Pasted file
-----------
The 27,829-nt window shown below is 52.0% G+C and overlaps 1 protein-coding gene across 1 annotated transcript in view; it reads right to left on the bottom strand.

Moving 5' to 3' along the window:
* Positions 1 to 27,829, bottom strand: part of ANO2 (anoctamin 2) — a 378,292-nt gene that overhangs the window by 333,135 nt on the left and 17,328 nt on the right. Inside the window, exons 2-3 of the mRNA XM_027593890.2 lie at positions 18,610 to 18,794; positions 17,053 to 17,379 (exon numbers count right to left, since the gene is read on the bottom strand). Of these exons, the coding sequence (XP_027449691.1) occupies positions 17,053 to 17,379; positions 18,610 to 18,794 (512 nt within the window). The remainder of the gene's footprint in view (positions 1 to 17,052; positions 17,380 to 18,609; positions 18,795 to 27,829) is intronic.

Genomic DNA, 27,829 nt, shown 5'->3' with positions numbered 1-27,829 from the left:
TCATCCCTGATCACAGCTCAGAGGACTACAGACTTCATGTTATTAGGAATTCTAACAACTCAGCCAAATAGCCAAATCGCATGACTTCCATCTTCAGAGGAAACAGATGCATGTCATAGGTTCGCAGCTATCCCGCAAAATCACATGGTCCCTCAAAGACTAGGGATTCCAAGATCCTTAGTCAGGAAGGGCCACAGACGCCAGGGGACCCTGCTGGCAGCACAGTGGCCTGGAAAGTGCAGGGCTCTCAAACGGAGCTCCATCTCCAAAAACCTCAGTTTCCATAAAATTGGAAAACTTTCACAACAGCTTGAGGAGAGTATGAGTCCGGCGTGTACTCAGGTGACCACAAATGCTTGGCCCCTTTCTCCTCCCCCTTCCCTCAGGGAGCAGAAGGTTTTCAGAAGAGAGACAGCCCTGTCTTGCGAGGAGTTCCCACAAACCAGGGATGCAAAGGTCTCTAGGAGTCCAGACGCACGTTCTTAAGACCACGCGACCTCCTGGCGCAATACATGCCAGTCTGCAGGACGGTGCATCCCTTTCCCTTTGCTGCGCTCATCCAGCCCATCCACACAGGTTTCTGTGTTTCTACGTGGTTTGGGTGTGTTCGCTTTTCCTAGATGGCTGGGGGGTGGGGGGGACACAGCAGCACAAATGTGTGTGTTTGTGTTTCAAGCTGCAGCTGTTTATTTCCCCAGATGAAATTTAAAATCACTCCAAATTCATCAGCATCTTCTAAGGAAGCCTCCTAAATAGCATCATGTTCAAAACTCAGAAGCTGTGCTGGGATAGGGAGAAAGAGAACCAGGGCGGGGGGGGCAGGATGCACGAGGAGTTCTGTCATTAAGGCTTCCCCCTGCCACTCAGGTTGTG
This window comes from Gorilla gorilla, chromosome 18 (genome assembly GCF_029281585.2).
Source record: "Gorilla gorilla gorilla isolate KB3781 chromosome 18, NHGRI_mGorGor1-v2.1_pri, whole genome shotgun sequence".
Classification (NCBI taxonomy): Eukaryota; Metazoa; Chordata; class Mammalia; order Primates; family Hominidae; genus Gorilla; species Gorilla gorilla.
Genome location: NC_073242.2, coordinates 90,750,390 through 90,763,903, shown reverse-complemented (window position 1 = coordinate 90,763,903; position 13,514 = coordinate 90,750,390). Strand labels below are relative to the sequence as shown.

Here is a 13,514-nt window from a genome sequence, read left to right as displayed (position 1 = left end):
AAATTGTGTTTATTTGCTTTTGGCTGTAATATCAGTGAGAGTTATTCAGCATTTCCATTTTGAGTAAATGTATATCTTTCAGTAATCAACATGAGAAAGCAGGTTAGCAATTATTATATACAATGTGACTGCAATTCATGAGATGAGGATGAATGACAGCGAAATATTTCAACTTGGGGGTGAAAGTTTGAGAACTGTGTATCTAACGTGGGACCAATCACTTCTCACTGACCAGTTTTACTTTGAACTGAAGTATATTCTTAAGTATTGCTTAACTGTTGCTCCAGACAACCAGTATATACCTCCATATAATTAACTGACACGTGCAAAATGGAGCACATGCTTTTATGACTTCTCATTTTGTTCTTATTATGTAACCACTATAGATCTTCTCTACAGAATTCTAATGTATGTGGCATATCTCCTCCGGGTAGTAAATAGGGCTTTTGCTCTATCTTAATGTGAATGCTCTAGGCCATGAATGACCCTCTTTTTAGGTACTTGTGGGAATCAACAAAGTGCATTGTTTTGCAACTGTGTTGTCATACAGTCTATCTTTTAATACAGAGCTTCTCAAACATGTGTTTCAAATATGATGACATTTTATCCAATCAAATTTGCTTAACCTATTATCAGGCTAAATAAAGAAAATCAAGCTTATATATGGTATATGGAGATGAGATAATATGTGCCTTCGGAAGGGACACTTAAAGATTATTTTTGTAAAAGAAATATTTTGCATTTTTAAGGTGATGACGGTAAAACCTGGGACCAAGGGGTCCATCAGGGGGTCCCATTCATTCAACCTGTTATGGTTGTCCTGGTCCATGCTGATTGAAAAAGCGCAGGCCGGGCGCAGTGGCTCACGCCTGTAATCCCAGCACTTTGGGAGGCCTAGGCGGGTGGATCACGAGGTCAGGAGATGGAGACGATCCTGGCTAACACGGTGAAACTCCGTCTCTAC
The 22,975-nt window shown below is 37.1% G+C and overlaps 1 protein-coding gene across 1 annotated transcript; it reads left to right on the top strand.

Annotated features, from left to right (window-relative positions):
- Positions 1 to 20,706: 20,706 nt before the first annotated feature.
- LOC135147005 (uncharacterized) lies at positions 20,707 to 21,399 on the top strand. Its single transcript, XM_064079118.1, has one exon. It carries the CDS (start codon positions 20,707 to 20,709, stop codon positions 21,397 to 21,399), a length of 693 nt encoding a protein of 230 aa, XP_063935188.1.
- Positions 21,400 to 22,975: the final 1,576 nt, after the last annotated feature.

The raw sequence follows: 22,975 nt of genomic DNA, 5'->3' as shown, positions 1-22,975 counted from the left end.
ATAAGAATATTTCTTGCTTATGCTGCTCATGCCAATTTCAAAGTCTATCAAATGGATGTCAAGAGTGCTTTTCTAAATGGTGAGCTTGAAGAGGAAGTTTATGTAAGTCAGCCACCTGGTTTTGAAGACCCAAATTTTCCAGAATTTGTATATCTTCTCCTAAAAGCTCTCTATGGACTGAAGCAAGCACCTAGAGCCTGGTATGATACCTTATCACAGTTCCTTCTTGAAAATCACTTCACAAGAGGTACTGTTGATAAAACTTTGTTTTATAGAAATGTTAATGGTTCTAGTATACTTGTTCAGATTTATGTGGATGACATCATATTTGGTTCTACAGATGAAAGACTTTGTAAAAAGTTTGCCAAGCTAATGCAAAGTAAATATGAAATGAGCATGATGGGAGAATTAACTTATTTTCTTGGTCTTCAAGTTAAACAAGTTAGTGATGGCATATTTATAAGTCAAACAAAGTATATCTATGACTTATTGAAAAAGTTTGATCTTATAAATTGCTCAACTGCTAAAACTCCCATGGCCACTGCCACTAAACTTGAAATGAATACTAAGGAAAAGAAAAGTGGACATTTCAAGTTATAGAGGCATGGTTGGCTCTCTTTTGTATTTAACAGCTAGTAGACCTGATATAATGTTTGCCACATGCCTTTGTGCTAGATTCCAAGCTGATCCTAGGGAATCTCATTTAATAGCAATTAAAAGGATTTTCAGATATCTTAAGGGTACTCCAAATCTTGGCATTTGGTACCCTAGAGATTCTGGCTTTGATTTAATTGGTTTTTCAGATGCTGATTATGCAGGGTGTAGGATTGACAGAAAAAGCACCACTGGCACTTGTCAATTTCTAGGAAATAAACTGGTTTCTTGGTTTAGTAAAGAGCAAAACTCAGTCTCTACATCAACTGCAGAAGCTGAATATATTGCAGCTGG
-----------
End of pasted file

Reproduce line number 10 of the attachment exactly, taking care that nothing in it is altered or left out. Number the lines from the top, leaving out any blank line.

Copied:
Here is a 13,514-nt window from a genome sequence, read left to right as displayed (position 1 = left end):